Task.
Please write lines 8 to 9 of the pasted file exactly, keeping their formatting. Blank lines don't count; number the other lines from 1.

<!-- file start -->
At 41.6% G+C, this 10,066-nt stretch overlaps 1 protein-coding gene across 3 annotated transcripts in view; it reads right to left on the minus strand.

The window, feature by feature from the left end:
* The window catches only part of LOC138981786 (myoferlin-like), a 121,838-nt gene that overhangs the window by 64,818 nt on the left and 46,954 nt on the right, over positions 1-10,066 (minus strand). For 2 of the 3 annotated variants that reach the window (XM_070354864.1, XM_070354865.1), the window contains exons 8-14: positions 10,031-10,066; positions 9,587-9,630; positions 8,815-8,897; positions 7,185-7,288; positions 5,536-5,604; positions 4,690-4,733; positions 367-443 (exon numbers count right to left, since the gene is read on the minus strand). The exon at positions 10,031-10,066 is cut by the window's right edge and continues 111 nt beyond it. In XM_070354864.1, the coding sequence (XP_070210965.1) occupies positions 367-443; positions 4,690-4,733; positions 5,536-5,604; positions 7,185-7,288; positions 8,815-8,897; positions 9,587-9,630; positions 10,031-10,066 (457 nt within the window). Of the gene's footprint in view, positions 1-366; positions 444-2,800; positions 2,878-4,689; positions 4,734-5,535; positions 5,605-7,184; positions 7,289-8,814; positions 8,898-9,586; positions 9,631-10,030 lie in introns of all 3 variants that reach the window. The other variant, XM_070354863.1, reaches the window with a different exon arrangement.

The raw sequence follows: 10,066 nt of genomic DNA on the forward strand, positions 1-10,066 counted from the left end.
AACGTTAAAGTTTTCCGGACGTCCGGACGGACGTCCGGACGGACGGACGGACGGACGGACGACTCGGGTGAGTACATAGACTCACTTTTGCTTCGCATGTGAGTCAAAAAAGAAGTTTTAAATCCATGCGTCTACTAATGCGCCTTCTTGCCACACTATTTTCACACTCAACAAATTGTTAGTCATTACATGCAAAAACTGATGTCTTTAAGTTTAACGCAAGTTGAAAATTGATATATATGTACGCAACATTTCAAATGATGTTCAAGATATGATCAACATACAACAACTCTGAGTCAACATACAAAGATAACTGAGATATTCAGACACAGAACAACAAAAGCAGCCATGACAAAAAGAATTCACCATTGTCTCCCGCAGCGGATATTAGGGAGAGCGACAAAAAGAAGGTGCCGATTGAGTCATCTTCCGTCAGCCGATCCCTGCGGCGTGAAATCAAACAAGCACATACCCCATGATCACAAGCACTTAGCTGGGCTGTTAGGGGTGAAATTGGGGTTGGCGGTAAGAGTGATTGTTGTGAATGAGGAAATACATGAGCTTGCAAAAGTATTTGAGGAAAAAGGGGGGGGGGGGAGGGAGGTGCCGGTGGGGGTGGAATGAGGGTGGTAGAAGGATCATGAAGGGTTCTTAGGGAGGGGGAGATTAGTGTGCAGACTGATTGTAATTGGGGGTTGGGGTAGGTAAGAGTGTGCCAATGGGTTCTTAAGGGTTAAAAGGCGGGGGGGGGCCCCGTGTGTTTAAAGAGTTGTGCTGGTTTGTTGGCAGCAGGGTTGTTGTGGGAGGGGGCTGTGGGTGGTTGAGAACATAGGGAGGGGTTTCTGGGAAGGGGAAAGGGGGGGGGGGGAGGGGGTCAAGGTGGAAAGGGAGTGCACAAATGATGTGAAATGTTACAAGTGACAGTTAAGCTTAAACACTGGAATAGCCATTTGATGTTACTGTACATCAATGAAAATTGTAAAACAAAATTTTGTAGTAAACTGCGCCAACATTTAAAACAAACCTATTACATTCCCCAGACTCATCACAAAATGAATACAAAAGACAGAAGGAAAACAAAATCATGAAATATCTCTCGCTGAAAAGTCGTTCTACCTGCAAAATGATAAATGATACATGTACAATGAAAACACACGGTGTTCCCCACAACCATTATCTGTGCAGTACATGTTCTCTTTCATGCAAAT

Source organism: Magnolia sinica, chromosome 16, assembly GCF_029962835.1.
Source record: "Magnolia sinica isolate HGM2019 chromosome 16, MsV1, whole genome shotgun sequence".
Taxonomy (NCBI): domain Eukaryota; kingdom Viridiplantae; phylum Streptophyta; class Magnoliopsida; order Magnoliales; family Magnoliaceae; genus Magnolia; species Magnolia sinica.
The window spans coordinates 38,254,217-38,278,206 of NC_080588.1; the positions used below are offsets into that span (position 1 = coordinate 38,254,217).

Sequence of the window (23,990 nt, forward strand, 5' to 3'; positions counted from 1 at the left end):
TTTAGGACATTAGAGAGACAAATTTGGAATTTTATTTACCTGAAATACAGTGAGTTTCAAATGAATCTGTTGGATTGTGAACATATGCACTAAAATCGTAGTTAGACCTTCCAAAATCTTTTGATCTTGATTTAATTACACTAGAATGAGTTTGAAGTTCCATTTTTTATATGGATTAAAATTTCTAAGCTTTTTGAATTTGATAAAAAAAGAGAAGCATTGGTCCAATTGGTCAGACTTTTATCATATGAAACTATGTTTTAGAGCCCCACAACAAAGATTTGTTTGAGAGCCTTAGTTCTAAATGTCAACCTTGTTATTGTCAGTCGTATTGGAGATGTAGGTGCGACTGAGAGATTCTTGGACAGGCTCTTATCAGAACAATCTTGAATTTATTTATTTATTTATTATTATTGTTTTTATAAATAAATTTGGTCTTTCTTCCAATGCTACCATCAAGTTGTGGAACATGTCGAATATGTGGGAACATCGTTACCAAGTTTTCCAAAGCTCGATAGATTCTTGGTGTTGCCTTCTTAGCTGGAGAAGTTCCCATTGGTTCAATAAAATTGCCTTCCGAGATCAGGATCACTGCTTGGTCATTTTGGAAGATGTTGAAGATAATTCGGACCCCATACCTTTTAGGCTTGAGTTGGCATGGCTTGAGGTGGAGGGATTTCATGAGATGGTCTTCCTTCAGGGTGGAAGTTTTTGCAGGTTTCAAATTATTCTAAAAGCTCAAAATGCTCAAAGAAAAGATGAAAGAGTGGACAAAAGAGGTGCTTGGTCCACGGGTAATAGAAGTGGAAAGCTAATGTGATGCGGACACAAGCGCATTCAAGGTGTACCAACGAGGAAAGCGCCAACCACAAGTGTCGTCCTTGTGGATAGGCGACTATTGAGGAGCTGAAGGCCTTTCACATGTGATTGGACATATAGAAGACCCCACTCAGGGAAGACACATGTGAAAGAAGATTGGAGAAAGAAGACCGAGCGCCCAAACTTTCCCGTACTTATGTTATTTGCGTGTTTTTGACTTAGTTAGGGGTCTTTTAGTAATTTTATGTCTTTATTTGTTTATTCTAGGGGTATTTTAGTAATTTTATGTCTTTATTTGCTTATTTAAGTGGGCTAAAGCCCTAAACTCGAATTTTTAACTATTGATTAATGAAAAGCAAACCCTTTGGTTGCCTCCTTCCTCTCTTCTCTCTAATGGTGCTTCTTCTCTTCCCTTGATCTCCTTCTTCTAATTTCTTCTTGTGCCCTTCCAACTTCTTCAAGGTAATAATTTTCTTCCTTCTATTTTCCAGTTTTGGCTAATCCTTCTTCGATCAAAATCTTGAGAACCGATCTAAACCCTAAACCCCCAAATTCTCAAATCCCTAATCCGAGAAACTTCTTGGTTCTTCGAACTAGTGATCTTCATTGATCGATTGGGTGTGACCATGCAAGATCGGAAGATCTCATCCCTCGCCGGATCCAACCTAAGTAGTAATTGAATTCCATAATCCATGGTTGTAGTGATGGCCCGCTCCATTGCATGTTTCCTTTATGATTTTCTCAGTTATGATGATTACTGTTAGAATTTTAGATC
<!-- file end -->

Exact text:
Taxonomy (NCBI): domain Eukaryota; kingdom Viridiplantae; phylum Streptophyta; class Magnoliopsida; order Magnoliales; family Magnoliaceae; genus Magnolia; species Magnolia sinica.
The window spans coordinates 38,254,217-38,278,206 of NC_080588.1; the positions used below are offsets into that span (position 1 = coordinate 38,254,217).